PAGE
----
In May of this year, thirty-two women participated in a ten-day training on traditional fabric dyeing. This wasn’t your traditional fabric dyeing workshop as it was conducted in a prison in Thiès, Senegal, by a former detainee who had gone through Tostan’s Community Empowerment Program (CEP).
Awa Fall has used her fabric dyeing skills to reintegrate successfully into her family and community since her release from prison. She conducted the training for the participants at Thiès prison, thirty of which were female prisoners and two were female guards. Tostan provided all necessary materials for the training and at the end of the ten days, participants were already able to produce pieces of fabric to sell. After their release, they will be able to use these skills to provide themselves with an income.
Awa Fall, spent four years in the same prison herself, during which time she took part in Tostan’s CEP, a non-formal three-year education program that covers essential topics including human rights, problem-solving, health, literacy, basic mathematics, income-generating skills, and project management. She also took part in three trainings on fabric dyeing in 2003, 2004, and 2005, mastering the skills that would become her means of economic empowerment and successful reintegration.
Awa was able to start fabric dyeing activities and training to become a fabric dyeing teacher with the help of a 50,000 CFA (approximately $100) contribution from Tostan. Tostan’s Prison Project team also facilitated a family mediation when she was released from prison, encouraging her family to accept and support her. She has since been able to support herself financially and is now married and contributes financially to her family. Her skills and experience as an ex-detainee made her the perfect candidate to teach these women new skills, and she helped make the workshop a success for all involved.
The workshop participants spent much of the ten days engaged in the practical tasks of preparing, dyeing, and drying of the fabric. Being taught by a former detainee who has since used these skills to help reintegrate back into society very successfully, really resonated with the participants. Feedback from them on completion of the workshop was that ten days was not long enough and further trainings on income-generating activities should be twenty days instead!
A detainee’s ability to provide for herself is essential to successful reintegration into society. Families and communities often are unwilling to accept former prisoners back into their lives, not only because of the social stigma that imprisonment brings, but also because they may require further financial commitment which is an additional pressure on the family and community.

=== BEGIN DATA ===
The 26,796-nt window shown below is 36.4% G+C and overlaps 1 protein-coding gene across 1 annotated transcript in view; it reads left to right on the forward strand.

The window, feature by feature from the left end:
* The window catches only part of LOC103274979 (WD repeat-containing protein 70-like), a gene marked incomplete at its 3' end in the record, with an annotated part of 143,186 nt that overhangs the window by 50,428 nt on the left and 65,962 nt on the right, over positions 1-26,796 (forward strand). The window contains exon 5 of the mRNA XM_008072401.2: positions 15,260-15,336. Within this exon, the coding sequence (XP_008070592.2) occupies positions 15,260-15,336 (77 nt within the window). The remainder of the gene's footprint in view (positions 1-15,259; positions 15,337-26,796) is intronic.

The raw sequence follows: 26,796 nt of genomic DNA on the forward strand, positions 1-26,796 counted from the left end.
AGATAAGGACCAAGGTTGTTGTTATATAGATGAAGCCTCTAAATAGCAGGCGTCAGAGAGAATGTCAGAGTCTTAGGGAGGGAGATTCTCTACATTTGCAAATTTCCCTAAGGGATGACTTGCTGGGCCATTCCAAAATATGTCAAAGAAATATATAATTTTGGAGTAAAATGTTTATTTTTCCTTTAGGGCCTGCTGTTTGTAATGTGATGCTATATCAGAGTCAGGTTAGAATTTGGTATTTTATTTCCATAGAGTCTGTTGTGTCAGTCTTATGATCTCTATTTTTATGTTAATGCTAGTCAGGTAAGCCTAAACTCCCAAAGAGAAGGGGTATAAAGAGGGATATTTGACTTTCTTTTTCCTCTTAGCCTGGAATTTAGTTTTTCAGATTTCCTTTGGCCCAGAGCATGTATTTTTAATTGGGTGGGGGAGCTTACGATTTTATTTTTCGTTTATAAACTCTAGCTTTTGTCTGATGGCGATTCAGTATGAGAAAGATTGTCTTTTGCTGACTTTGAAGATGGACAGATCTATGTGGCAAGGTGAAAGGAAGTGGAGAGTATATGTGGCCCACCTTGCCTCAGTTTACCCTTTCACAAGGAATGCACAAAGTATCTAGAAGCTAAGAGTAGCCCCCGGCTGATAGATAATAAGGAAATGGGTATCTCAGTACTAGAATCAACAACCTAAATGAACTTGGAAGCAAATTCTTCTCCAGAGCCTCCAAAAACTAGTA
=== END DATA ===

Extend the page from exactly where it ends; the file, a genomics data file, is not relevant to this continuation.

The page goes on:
Learning income-generating skills can help solve this, and it gives the former detainee the opportunity to contribute to their family and community, further encouraging social acceptance and a feeling of worth.
The Prison Project team is planning a small fair in the coming weeks that will allow for the display and sale of the products produced during this training. The goal of the fair is to provide economic means for participants while in prison and for when they are released. It will also help demonstrate the economic potential of their new skills to the detainees, as well as raise awareness of this project with communities.
Income-generating trainings will continue throughout 2012: another on fabric dyeing, one on soap making, and three planned on the production and storing of important grains that provide an essential food source for Senegalese communities. We hope that these trainings will continue to empower women financially, such as trainer and former detainee Awa Fall, and help them reintegrate back into their communities following imprisonment.
Click here to read more about income-generating workshops by the Prison Project team.
Story by Kaela McConnon, Prison Project Volunteer; Photos by Aïssatou Kebé, Prison Project Supervisor, Tostan